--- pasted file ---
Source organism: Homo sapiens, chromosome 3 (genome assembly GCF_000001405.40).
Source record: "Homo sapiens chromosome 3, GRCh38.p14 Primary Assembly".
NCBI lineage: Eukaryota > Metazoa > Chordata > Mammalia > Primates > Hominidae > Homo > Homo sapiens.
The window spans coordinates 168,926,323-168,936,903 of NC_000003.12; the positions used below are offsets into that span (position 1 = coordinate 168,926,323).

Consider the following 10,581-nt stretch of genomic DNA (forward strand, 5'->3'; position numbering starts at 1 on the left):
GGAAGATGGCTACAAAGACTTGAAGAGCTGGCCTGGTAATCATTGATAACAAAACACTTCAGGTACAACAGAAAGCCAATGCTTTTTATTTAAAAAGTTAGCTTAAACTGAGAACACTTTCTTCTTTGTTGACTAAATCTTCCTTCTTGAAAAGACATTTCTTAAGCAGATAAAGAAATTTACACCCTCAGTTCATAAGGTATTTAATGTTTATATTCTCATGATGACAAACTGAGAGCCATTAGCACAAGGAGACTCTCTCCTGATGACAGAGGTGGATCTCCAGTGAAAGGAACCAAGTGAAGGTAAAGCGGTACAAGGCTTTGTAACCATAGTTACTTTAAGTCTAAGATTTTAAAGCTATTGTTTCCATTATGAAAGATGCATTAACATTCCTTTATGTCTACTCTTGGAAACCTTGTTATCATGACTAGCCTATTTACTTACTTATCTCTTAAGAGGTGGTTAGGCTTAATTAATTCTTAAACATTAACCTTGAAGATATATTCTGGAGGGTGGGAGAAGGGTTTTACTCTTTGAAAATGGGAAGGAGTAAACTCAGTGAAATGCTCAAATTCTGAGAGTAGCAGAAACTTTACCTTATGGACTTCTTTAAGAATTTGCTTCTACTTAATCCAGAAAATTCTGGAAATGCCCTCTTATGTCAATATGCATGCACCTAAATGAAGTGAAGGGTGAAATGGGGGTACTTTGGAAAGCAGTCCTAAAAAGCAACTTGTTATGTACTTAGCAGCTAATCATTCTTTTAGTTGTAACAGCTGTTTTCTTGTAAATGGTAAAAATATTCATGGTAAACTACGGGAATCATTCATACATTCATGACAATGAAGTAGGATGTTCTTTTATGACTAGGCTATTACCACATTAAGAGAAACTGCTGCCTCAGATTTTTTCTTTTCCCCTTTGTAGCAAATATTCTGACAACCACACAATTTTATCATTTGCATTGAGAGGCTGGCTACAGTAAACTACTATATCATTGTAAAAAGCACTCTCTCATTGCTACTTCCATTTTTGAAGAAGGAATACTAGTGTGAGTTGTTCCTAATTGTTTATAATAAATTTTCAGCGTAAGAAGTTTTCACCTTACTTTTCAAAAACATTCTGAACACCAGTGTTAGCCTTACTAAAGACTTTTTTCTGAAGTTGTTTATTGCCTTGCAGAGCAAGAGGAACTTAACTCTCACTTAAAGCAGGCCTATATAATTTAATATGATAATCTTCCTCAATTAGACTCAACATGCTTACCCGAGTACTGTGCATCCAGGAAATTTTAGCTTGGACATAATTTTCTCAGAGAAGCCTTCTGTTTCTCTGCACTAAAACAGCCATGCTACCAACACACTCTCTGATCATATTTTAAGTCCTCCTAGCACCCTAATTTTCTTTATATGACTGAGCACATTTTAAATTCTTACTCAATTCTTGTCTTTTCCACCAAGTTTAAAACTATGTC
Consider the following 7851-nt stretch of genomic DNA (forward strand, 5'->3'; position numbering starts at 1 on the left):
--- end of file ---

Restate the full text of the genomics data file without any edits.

Source organism: Homo sapiens, chromosome 3 (genome assembly GCF_000001405.40).
Source record: "Homo sapiens chromosome 3, GRCh38.p14 Primary Assembly".
NCBI lineage: Eukaryota > Metazoa > Chordata > Mammalia > Primates > Hominidae > Homo > Homo sapiens.
The window spans coordinates 168,926,323-168,936,903 of NC_000003.12; the positions used below are offsets into that span (position 1 = coordinate 168,926,323).

Consider the following 10,581-nt stretch of genomic DNA (forward strand, 5'->3'; position numbering starts at 1 on the left):
GGAAGATGGCTACAAAGACTTGAAGAGCTGGCCTGGTAATCATTGATAACAAAACACTTCAGGTACAACAGAAAGCCAATGCTTTTTATTTAAAAAGTTAGCTTAAACTGAGAACACTTTCTTCTTTGTTGACTAAATCTTCCTTCTTGAAAAGACATTTCTTAAGCAGATAAAGAAATTTACACCCTCAGTTCATAAGGTATTTAATGTTTATATTCTCATGATGACAAACTGAGAGCCATTAGCACAAGGAGACTCTCTCCTGATGACAGAGGTGGATCTCCAGTGAAAGGAACCAAGTGAAGGTAAAGCGGTACAAGGCTTTGTAACCATAGTTACTTTAAGTCTAAGATTTTAAAGCTATTGTTTCCATTATGAAAGATGCATTAACATTCCTTTATGTCTACTCTTGGAAACCTTGTTATCATGACTAGCCTATTTACTTACTTATCTCTTAAGAGGTGGTTAGGCTTAATTAATTCTTAAACATTAACCTTGAAGATATATTCTGGAGGGTGGGAGAAGGGTTTTACTCTTTGAAAATGGGAAGGAGTAAACTCAGTGAAATGCTCAAATTCTGAGAGTAGCAGAAACTTTACCTTATGGACTTCTTTAAGAATTTGCTTCTACTTAATCCAGAAAATTCTGGAAATGCCCTCTTATGTCAATATGCATGCACCTAAATGAAGTGAAGGGTGAAATGGGGGTACTTTGGAAAGCAGTCCTAAAAAGCAACTTGTTATGTACTTAGCAGCTAATCATTCTTTTAGTTGTAACAGCTGTTTTCTTGTAAATGGTAAAAATATTCATGGTAAACTACGGGAATCATTCATACATTCATGACAATGAAGTAGGATGTTCTTTTATGACTAGGCTATTACCACATTAAGAGAAACTGCTGCCTCAGATTTTTTCTTTTCCCCTTTGTAGCAAATATTCTGACAACCACACAATTTTATCATTTGCATTGAGAGGCTGGCTACAGTAAACTACTATATCATTGTAAAAAGCACTCTCTCATTGCTACTTCCATTTTTGAAGAAGGAATACTAGTGTGAGTTGTTCCTAATTGTTTATAATAAATTTTCAGCGTAAGAAGTTTTCACCTTACTTTTCAAAAACATTCTGAACACCAGTGTTAGCCTTACTAAAGACTTTTTTCTGAAGTTGTTTATTGCCTTGCAGAGCAAGAGGAACTTAACTCTCACTTAAAGCAGGCCTATATAATTTAATATGATAATCTTCCTCAATTAGACTCAACATGCTTACCCGAGTACTGTGCATCCAGGAAATTTTAGCTTGGACATAATTTTCTCAGAGAAGCCTTCTGTTTCTCTGCACTAAAACAGCCATGCTACCAACACACTCTCTGATCATATTTTAAGTCCTCCTAGCACCCTAATTTTCTTTATATGACTGAGCACATTTTAAATTCTTACTCAATTCTTGTCTTTTCCACCAAGTTTAAAACTATGTC
Consider the following 7851-nt stretch of genomic DNA (forward strand, 5'->3'; position numbering starts at 1 on the left):